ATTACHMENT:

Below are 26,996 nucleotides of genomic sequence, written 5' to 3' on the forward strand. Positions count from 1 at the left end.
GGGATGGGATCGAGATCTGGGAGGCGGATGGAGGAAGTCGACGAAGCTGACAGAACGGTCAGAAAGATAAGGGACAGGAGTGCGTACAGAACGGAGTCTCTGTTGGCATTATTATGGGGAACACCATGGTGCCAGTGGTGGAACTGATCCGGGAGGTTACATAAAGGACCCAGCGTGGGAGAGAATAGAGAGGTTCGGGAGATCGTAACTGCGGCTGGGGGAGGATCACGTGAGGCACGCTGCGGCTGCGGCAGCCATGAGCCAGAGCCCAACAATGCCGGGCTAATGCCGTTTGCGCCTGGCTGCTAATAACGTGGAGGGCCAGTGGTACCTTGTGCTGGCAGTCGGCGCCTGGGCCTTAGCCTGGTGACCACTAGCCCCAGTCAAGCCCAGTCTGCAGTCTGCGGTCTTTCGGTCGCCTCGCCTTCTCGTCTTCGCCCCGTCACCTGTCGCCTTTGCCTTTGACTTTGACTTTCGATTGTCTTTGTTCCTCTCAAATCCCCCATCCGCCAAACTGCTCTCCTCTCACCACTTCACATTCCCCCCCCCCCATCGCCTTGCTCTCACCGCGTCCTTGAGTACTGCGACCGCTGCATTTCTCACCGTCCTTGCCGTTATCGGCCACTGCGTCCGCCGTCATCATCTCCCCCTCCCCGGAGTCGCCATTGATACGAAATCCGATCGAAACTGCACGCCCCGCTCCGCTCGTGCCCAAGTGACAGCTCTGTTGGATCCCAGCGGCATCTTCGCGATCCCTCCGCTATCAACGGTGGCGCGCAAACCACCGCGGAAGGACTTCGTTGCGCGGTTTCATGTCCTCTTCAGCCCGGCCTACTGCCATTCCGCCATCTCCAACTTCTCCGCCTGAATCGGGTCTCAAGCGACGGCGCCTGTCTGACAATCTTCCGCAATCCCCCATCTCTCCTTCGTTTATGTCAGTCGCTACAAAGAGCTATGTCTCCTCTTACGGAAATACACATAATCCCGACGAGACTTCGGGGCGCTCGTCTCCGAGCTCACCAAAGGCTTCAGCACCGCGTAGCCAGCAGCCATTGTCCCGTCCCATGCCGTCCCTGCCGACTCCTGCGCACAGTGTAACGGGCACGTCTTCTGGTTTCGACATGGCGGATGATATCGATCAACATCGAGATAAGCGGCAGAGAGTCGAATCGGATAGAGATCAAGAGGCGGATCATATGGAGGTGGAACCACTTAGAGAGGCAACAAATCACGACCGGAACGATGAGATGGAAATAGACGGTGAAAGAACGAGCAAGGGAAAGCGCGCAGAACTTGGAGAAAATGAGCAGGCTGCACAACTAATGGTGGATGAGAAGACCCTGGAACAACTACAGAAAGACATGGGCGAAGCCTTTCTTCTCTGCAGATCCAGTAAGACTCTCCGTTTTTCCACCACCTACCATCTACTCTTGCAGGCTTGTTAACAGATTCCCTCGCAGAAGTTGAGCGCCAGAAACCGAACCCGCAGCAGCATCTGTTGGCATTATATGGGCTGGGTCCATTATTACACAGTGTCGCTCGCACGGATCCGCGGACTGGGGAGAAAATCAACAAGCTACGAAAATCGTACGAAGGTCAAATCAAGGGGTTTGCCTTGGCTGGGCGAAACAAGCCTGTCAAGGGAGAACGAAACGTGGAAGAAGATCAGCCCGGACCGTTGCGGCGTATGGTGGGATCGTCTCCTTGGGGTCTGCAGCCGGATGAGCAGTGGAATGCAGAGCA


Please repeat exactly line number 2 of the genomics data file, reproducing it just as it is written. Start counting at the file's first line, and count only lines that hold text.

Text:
GGGATGGGATCGAGATCTGGGAGGCGGATGGAGGAAGTCGACGAAGCTGACAGAACGGTCAGAAAGATAAGGGACAGGAGTGCGTACAGAACGGAGTCTCTGTTGGCATTATTATGGGGAACACCATGGTGCCAGTGGTGGAACTGATCCGGGAGGTTACATAAAGGACCCAGCGTGGGAGAGAATAGAGAGGTTCGGGAGATCGTAACTGCGGCTGGGGGAGGATCACGTGAGGCACGCTGCGGCTGCGGCAGCCATGAGCCAGAGCCCAACAATGCCGGGCTAATGCCGTTTGCGCCTGGCTGCTAATAACGTGGAGGGCCAGTGGTACCTTGTGCTGGCAGTCGGCGCCTGGGCCTTAGCCTGGTGACCACTAGCCCCAGTCAAGCCCAGTCTGCAGTCTGCGGTCTTTCGGTCGCCTCGCCTTCTCGTCTTCGCCCCGTCACCTGTCGCCTTTGCCTTTGACTTTGACTTTCGATTGTCTTTGTTCCTCTCAAATCCCCCATCCGCCAAACTGCTCTCCTCTCACCACTTCACATTCCCCCCCCCCCATCGCCTTGCTCTCACCGCGTCCTTGAGTACTGCGACCGCTGCATTTCTCACCGTCCTTGCCGTTATCGGCCACTGCGTCCGCCGTCATCATCTCCCCCTCCCCGGAGTCGCCATTGATACGAAATCCGATCGAAACTGCACGCCCCGCTCCGCTCGTGCCCAAGTGACAGCTCTGTTGGATCCCAGCGGCATCTTCGCGATCCCTCCGCTATCAACGGTGGCGCGCAAACCACCGCGGAAGGACTTCGTTGCGCGGTTTCATGTCCTCTTCAGCCCGGCCTACTGCCATTCCGCCATCTCCAACTTCTCCGCCTGAATCGGGTCTCAAGCGACGGCGCCTGTCTGACAATCTTCCGCAATCCCCCATCTCTCCTTCGTTTATGTCAGTCGCTACAAAGAGCTATGTCTCCTCTTACGGAAATACACATAATCCCGACGAGACTTCGGGGCGCTCGTCTCCGAGCTCACCAAAGGCTTCAGCACCGCGTAGCCAGCAGCCATTGTCCCGTCCCATGCCGTCCCTGCCGACTCCTGCGCACAGTGTAACGGGCACGTCTTCTGGTTTCGACATGGCGGATGATATCGATCAACATCGAGATAAGCGGCAGAGAGTCGAATCGGATAGAGATCAAGAGGCGGATCATATGGAGGTGGAACCACTTAGAGAGGCAACAAATCACGACCGGAACGATGAGATGGAAATAGACGGTGAAAGAACGAGCAAGGGAAAGCGCGCAGAACTTGGAGAAAATGAGCAGGCTGCACAACTAATGGTGGATGAGAAGACCCTGGAACAACTACAGAAAGACATGGGCGAAGCCTTTCTTCTCTGCAGATCCAGTAAGACTCTCCGTTTTTCCACCACCTACCATCTACTCTTGCAGGCTTGTTAACAGATTCCCTCGCAGAAGTTGAGCGCCAGAAACCGAACCCGCAGCAGCATCTGTTGGCATTATATGGGCTGGGTCCATTATTACACAGTGTCGCTCGCACGGATCCGCGGACTGGGGAGAAAATCAACAAGCTACGAAAATCGTACGAAGGTCAAATCAAGGGGTTTGCCTTGGCTGGGCGAAACAAGCCTGTCAAGGGAGAACGAAACGTGGAAGAAGATCAGCCCGGACCGTTGCGGCGTATGGTGGGATCGTCTCCTTGGGGTCTGCAGCCGGATGAGCAGTGGAATGCAGAGCA